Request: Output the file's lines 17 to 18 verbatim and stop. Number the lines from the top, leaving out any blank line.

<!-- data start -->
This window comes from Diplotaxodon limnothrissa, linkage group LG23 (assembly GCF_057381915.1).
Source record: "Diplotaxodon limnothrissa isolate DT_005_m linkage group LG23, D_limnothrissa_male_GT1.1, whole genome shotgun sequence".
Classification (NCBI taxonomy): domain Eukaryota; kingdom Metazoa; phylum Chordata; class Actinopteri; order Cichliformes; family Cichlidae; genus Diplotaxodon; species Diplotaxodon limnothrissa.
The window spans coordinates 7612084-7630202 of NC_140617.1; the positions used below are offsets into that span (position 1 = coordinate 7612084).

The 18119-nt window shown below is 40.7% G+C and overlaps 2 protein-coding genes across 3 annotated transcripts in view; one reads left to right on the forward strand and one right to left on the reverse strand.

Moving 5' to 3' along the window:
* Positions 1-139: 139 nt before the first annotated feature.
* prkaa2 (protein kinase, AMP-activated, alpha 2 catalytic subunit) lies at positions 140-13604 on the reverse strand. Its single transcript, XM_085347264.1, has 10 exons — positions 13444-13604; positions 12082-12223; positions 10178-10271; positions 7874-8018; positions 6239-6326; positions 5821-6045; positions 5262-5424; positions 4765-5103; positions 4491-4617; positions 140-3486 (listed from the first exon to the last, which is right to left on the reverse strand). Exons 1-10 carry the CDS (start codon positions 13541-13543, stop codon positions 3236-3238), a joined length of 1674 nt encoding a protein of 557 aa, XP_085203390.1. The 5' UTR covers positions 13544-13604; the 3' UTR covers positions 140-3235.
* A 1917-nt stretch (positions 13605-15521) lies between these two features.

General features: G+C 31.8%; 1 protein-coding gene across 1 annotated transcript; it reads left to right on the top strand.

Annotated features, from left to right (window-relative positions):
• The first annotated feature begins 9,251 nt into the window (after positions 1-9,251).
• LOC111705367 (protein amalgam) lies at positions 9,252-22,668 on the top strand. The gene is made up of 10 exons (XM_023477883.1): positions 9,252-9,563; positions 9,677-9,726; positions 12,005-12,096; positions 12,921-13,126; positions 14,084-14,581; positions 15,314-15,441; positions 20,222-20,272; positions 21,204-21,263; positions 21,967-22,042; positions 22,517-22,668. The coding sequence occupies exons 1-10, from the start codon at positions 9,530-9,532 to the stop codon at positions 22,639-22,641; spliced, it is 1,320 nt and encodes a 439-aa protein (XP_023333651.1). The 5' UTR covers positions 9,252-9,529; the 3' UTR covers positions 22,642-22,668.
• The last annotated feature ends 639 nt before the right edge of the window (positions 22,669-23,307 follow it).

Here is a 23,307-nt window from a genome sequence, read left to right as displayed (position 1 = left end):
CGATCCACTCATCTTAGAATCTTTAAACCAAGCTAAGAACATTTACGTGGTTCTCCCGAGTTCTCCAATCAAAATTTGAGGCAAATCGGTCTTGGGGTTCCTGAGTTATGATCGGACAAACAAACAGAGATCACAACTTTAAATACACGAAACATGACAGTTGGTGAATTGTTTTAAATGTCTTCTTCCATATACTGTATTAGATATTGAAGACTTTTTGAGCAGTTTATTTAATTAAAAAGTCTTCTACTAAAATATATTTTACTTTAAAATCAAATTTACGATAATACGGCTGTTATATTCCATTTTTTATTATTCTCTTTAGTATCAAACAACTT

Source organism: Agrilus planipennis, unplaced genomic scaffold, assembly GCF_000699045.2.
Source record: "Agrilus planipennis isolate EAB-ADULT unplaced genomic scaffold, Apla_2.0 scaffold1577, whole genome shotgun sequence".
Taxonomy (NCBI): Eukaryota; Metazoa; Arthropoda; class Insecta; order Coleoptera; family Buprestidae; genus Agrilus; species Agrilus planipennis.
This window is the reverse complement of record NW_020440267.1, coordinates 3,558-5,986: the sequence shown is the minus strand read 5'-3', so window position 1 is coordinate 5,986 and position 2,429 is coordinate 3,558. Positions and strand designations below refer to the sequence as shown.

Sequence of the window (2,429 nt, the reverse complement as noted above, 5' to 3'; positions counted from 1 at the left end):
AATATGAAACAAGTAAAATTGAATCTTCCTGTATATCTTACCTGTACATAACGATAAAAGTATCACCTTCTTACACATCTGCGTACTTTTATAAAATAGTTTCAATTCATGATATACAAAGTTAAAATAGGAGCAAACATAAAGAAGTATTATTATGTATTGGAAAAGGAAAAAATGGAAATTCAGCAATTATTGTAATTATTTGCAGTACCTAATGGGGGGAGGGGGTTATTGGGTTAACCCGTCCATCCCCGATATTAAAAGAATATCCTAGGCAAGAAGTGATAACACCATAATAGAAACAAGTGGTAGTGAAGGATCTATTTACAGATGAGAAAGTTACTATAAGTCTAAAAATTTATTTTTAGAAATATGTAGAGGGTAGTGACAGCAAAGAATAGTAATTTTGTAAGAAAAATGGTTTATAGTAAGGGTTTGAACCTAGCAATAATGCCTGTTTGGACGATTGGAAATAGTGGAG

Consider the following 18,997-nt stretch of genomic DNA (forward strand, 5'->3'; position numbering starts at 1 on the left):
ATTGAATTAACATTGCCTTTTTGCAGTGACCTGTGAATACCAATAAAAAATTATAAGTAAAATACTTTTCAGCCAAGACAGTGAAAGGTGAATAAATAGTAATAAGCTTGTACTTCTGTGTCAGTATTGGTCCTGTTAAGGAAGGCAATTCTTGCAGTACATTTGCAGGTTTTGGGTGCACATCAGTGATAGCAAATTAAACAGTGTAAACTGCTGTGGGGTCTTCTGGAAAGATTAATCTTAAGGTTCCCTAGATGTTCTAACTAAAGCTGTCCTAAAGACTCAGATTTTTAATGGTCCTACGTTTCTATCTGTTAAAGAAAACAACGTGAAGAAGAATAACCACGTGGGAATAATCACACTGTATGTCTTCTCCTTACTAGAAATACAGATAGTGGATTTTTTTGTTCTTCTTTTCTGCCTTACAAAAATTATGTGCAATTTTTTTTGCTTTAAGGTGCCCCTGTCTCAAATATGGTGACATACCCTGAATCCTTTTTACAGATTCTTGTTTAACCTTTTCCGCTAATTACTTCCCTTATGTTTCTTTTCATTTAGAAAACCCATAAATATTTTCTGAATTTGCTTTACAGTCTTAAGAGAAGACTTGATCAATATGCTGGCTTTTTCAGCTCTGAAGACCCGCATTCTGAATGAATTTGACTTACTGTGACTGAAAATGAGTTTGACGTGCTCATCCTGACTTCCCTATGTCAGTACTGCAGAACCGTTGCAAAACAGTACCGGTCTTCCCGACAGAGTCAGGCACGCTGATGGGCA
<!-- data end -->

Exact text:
Source organism: Agrilus planipennis, unplaced genomic scaffold, assembly GCF_000699045.2.
Source record: "Agrilus planipennis isolate EAB-ADULT unplaced genomic scaffold, Apla_2.0 scaffold1577, whole genome shotgun sequence".